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Niles

Niles:1 Village (1990 pop. 28,284), Cook co., NE Ill., a residential suburb adjacent to Chicago, on the Chicago River; settled 1832, inc. 1899. The village has a replica (half size) of the Leaning Tower of Pisa.

2 City (1990 pop. 12,458), Berrien co., SW Mich., on the St. Joseph River; inc. 1829. Manufactures include paper and metal products, transportation equipment, and machinery. It was the site of a Jesuit Mission (1690) and of Fort St. Joseph, built by the French (1697). The fort fell to the British (1761), to the Native Americans (Pontiac's Rebellion, 1763), and to the Spanish and Native Americans (1780, 1781). Permanent settlement began in 1827, and as a station on the stagecoach route between Detroit and Chicago, Niles grew as a commercial and industrial center. A botanic garden is in the city, and Ring Lardner was born there.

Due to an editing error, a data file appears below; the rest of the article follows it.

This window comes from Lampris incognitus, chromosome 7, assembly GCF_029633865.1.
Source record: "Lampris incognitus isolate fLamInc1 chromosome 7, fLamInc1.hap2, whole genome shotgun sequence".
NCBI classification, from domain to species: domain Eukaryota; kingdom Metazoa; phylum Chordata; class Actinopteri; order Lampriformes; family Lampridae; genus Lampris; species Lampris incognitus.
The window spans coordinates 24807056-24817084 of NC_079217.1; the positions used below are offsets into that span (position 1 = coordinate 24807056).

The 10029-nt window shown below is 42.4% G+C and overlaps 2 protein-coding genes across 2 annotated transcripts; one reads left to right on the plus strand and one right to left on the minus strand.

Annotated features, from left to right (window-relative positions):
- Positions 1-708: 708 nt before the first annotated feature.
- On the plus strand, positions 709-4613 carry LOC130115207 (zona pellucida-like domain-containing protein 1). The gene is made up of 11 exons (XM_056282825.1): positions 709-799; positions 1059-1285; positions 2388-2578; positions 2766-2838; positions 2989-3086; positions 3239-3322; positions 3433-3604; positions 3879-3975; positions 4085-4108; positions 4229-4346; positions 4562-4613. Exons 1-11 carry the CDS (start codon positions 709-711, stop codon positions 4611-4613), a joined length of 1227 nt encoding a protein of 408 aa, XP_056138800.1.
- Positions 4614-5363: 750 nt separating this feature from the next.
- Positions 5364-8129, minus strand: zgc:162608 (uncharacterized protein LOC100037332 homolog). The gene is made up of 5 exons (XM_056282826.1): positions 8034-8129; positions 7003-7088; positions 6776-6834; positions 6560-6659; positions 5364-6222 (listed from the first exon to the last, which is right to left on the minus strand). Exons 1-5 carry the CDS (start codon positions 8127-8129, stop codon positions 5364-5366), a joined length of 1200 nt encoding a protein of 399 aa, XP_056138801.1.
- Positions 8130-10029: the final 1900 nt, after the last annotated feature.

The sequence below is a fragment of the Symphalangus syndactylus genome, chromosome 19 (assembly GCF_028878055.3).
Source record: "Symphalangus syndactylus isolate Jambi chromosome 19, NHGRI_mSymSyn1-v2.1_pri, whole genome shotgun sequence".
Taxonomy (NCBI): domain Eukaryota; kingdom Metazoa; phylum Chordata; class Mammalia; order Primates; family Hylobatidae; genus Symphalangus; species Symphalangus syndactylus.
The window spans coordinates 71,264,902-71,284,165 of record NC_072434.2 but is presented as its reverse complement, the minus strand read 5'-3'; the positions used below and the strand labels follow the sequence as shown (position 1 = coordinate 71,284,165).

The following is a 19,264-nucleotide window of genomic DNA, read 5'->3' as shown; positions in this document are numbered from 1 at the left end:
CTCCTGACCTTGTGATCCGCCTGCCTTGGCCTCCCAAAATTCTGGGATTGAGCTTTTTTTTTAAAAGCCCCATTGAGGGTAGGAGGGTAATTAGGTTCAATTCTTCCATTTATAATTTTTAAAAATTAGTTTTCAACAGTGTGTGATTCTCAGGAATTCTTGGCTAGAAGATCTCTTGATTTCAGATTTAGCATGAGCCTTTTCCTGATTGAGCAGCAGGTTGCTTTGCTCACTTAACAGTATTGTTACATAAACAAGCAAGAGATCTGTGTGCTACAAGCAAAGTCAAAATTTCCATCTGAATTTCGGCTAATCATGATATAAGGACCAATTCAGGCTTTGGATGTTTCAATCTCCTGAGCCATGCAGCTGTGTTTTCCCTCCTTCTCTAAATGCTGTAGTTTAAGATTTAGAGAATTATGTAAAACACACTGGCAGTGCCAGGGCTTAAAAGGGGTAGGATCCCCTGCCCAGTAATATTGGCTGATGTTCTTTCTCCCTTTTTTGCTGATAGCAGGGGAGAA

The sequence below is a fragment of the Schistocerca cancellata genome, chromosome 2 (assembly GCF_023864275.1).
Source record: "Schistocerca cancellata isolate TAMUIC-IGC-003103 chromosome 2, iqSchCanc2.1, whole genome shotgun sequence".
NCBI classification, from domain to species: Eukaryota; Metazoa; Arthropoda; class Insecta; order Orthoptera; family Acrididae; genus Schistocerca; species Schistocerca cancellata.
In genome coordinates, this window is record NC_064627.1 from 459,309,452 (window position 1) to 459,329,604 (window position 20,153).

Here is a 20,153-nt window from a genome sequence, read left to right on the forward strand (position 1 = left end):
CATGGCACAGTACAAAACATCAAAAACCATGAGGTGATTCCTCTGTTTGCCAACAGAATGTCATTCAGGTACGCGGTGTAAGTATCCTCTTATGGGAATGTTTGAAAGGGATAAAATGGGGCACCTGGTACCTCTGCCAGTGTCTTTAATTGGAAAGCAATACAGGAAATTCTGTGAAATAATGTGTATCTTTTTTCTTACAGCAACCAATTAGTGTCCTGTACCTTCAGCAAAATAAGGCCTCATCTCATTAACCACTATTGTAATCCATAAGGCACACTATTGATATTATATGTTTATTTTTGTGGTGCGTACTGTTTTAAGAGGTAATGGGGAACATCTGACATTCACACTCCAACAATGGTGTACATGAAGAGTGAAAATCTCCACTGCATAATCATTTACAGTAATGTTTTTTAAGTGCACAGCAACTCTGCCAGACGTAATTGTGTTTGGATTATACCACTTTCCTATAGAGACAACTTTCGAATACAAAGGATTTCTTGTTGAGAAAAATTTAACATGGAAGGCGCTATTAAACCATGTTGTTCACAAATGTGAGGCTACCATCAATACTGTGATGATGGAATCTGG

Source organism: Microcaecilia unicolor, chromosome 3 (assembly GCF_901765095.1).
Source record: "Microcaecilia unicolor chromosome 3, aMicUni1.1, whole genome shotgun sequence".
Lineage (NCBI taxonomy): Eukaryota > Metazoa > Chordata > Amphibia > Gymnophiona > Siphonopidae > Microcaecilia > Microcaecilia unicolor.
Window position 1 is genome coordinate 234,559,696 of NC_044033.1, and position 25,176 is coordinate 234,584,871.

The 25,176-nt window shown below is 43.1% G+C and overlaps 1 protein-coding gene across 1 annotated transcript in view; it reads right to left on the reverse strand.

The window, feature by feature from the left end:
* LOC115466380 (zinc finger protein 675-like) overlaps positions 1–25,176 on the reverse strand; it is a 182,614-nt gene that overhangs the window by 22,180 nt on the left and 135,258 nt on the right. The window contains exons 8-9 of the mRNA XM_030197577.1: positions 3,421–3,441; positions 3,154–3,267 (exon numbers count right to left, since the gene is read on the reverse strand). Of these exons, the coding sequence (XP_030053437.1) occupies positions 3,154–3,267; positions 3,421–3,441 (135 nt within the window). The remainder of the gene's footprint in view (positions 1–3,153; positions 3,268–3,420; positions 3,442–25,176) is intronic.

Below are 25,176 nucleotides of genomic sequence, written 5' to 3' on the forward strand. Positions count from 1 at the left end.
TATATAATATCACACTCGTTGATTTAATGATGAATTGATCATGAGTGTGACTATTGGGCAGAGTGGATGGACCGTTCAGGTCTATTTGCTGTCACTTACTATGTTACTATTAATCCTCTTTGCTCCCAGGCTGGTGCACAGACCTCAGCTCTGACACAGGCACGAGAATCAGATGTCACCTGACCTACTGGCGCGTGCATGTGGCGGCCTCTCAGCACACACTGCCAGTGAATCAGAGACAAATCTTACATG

3 City (1990 pop. 21,128), Trumbull co., NE Ohio, on the Mahoning River; settled 1806, inc. as a city 1895. It produces steel, building materials, and lathes. There is a memorial to President William McKinley, who was born in Niles.

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Niles, Hezekiah

Hezekiah Niles, 1777–1839, American journalist, b. Jefferis's Ford, Pa. Editor (1805–11) of the Baltimore Evening Post and founder (1811) of Niles' Weekly Register, he was one of the most influential journalists of his day. Devoted primarily to politics, Niles' Weekly Register is considered an important source for the history of the period.

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